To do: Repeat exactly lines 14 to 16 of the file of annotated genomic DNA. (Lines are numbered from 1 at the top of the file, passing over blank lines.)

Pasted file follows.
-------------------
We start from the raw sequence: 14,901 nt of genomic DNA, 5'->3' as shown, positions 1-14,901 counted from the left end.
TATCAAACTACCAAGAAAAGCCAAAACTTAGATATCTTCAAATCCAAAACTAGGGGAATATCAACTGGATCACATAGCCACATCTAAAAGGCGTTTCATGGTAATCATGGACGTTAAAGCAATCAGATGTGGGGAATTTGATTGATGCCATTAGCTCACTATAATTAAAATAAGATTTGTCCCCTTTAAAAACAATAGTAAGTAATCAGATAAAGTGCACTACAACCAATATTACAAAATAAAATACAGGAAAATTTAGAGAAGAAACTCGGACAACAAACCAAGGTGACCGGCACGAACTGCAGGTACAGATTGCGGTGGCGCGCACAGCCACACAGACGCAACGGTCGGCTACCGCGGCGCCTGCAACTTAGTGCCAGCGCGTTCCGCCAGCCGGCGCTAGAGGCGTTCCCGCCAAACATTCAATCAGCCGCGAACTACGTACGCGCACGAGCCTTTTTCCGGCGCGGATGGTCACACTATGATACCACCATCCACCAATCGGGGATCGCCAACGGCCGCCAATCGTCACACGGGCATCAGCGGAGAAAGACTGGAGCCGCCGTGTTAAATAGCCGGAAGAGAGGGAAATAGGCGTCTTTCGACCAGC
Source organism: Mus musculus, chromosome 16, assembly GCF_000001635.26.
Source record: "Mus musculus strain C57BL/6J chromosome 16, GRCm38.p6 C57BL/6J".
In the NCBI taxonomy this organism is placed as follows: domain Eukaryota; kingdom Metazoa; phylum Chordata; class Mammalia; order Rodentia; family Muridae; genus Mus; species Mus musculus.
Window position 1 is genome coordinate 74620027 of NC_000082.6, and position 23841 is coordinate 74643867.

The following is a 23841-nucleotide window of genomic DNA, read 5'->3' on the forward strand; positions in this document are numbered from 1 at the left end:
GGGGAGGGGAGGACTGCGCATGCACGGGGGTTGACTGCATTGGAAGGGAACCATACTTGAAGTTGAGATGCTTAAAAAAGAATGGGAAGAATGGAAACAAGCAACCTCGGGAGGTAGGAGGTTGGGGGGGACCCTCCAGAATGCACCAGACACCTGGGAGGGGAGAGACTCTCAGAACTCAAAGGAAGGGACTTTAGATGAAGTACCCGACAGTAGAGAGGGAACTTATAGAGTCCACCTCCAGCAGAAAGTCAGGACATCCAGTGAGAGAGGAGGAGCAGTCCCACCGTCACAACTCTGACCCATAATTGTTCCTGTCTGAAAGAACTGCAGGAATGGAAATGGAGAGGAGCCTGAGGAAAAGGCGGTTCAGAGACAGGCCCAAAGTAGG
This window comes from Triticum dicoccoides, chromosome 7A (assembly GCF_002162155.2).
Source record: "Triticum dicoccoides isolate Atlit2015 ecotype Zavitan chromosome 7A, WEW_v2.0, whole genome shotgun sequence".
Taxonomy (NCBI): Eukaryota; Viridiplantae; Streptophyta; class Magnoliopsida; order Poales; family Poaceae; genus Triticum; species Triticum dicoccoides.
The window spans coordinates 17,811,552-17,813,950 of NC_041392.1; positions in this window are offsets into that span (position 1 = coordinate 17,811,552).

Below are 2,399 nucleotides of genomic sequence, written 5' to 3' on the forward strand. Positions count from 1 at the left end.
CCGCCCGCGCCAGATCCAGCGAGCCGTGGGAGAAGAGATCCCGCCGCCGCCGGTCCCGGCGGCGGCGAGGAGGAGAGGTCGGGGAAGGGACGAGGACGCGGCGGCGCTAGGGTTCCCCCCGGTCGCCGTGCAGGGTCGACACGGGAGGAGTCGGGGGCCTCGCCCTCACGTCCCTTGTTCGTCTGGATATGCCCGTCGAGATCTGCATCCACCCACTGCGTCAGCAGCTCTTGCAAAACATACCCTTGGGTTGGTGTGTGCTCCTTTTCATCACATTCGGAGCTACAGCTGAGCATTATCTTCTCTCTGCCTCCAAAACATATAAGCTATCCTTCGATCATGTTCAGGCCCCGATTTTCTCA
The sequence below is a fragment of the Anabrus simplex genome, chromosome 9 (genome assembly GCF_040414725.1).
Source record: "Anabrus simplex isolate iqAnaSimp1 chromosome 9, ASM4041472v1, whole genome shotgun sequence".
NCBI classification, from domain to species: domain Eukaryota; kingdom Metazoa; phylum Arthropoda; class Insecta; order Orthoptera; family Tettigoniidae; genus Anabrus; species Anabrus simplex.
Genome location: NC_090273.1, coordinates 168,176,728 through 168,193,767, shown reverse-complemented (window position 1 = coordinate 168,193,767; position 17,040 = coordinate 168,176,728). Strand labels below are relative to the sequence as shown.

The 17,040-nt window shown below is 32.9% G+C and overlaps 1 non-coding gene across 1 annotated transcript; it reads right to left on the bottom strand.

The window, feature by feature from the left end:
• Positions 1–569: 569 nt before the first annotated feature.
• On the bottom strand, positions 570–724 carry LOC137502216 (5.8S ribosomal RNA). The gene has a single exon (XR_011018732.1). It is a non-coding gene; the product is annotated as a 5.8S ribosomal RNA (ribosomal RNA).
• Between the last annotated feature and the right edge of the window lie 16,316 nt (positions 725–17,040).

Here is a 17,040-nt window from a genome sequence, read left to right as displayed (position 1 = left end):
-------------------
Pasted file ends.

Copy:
CCGCCCGCGCCAGATCCAGCGAGCCGTGGGAGAAGAGATCCCGCCGCCGCCGGTCCCGGCGGCGGCGAGGAGGAGAGGTCGGGGAAGGGACGAGGACGCGGCGGCGCTAGGGTTCCCCCCGGTCGCCGTGCAGGGTCGACACGGGAGGAGTCGGGGGCCTCGCCCTCACGTCCCTTGTTCGTCTGGATATGCCCGTCGAGATCTGCATCCACCCACTGCGTCAGCAGCTCTTGCAAAACATACCCTTGGGTTGGTGTGTGCTCCTTTTCATCACATTCGGAGCTACAGCTGAGCATTATCTTCTCTCTGCCTCCAAAACATATAAGCTATCCTTCGATCATGTTCAGGCCCCGATTTTCTCA
The sequence below is a fragment of the Anabrus simplex genome, chromosome 9 (genome assembly GCF_040414725.1).
Source record: "Anabrus simplex isolate iqAnaSimp1 chromosome 9, ASM4041472v1, whole genome shotgun sequence".